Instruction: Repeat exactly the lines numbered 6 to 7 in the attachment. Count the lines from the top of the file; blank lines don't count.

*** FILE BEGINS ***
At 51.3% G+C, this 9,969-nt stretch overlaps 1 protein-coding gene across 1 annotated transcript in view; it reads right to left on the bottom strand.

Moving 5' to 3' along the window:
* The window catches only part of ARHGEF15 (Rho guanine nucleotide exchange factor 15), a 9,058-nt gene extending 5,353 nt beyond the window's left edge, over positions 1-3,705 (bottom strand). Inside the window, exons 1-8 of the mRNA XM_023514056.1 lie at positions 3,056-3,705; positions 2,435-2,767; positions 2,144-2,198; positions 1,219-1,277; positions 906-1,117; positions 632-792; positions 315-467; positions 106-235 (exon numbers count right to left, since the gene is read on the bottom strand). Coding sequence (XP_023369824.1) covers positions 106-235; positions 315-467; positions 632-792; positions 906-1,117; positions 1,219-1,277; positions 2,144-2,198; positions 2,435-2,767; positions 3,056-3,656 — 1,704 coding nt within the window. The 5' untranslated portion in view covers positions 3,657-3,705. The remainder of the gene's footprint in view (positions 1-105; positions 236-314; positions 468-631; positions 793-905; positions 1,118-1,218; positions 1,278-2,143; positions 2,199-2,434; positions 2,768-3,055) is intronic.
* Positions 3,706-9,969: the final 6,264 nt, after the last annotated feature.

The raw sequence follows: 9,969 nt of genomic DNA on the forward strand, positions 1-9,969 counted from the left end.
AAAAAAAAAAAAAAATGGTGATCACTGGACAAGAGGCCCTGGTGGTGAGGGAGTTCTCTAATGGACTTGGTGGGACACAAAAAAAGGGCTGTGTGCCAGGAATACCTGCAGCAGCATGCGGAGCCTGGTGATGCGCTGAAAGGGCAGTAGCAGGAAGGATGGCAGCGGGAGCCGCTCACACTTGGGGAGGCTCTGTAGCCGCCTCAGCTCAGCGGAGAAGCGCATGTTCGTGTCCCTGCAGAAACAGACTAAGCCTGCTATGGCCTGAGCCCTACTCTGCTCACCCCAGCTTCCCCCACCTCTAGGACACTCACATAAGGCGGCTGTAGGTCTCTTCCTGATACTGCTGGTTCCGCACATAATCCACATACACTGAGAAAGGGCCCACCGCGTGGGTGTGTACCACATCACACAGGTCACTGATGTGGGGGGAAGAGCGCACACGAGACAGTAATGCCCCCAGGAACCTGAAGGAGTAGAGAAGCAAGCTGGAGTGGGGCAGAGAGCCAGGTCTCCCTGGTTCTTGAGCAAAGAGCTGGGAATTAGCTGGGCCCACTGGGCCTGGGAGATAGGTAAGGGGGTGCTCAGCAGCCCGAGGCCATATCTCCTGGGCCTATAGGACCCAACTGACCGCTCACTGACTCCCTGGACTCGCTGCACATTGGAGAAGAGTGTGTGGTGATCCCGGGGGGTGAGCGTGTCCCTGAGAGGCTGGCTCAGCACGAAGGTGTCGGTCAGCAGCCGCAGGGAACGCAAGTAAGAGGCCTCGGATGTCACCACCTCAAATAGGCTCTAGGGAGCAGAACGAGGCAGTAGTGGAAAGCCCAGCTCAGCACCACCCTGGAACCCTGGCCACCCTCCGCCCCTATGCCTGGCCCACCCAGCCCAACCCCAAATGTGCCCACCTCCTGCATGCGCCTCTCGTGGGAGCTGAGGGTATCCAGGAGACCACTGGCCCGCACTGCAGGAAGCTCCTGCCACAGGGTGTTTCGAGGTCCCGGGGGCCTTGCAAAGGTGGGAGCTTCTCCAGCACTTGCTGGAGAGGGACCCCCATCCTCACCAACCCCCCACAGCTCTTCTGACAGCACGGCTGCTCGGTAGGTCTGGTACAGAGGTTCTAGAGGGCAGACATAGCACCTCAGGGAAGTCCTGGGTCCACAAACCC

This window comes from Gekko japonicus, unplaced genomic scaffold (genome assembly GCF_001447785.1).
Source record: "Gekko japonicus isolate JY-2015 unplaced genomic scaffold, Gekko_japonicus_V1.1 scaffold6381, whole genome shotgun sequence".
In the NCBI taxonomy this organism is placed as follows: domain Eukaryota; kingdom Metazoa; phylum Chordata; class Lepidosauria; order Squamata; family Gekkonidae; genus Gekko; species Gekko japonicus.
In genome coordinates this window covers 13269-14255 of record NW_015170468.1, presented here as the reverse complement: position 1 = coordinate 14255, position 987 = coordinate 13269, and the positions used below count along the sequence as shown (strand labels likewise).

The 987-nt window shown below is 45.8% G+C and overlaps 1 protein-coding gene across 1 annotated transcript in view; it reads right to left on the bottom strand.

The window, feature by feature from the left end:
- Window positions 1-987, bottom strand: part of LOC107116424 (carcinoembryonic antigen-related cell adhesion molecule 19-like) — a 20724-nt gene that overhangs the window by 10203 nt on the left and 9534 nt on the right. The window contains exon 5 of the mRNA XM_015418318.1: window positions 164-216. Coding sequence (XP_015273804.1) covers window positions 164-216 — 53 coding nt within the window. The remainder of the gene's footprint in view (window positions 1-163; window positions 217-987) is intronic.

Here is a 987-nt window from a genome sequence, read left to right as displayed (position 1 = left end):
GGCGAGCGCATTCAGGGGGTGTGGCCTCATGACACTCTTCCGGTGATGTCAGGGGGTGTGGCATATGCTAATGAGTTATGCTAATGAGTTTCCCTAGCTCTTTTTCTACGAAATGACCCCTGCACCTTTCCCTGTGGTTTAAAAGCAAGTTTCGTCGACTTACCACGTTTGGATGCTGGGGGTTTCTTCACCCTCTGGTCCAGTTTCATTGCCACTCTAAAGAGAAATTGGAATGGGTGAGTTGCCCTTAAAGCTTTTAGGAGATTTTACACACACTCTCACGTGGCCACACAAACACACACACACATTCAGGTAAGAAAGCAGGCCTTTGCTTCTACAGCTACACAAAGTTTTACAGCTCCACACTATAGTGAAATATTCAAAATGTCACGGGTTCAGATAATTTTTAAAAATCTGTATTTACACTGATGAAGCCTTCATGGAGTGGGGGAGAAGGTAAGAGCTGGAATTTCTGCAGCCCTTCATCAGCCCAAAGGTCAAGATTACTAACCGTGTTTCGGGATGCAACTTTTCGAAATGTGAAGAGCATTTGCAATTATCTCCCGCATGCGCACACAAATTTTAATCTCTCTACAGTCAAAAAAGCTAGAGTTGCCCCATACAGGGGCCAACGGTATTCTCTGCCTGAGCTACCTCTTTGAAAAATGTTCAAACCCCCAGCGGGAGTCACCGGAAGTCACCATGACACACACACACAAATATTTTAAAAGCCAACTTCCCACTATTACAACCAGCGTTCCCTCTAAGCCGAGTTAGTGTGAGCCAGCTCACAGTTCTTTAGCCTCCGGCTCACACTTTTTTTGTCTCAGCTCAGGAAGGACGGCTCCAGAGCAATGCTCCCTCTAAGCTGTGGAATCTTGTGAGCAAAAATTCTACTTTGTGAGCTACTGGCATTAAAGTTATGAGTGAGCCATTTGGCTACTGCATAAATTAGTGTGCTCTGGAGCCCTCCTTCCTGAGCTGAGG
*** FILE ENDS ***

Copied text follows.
AAAAAAAAAAAAAAATGGTGATCACTGGACAAGAGGCCCTGGTGGTGAGGGAGTTCTCTAATGGACTTGGTGGGACACAAAAAAAGGGCTGTGTGCCAGGAATACCTGCAGCAGCATGCGGAGCCTGGTGATGCGCTGAAAGGGCAGTAGCAGGAAGGATGGCAGCGGGAGCCGCTCACACTTGGGGAGGCTCTGTAGCCGCCTCAGCTCAGCGGAGAAGCGCATGTTCGTGTCCCTGCAGAAACAGACTAAGCCTGCTATGGCCTGAGCCCTACTCTGCTCACCCCAGCTTCCCCCACCTCTAGGACACTCACATAAGGCGGCTGTAGGTCTCTTCCTGATACTGCTGGTTCCGCACATAATCCACATACACTGAGAAAGGGCCCACCGCGTGGGTGTGTACCACATCACACAGGTCACTGATGTGGGGGGAAGAGCGCACACGAGACAGTAATGCCCCCAGGAACCTGAAGGAGTAGAGAAGCAAGCTGGAGTGGGGCAGAGAGCCAGGTCTCCCTGGTTCTTGAGCAAAGAGCTGGGAATTAGCTGGGCCCACTGGGCCTGGGAGATAGGTAAGGGGGTGCTCAGCAGCCCGAGGCCATATCTCCTGGGCCTATAGGACCCAACTGACCGCTCACTGACTCCCTGGACTCGCTGCACATTGGAGAAGAGTGTGTGGTGATCCCGGGGGGTGAGCGTGTCCCTGAGAGGCTGGCTCAGCACGAAGGTGTCGGTCAGCAGCCGCAGGGAACGCAAGTAAGAGGCCTCGGATGTCACCACCTCAAATAGGCTCTAGGGAGCAGAACGAGGCAGTAGTGGAAAGCCCAGCTCAGCACCACCCTGGAACCCTGGCCACCCTCCGCCCCTATGCCTGGCCCACCCAGCCCAACCCCAAATGTGCCCACCTCCTGCATGCGCCTCTCGTGGGAGCTGAGGGTATCCAGGAGACCACTGGCCCGCACTGCAGGAAGCTCCTGCCACAGGGTGTTTCGAGGTCCCGGGGGCCTTGCAAAGGTGGGAGCTTCTCCAGCACTTGCTGGAGAGGGACCCCCATCCTCACCAACCCCCCACAGCTCTTCTGACAGCACGGCTGCTCGGTAGGTCTGGTACAGAGGTTCTAGAGGGCAGACATAGCACCTCAGGGAAGTCCTGGGTCCACAAACCC

This window comes from Gekko japonicus, unplaced genomic scaffold (genome assembly GCF_001447785.1).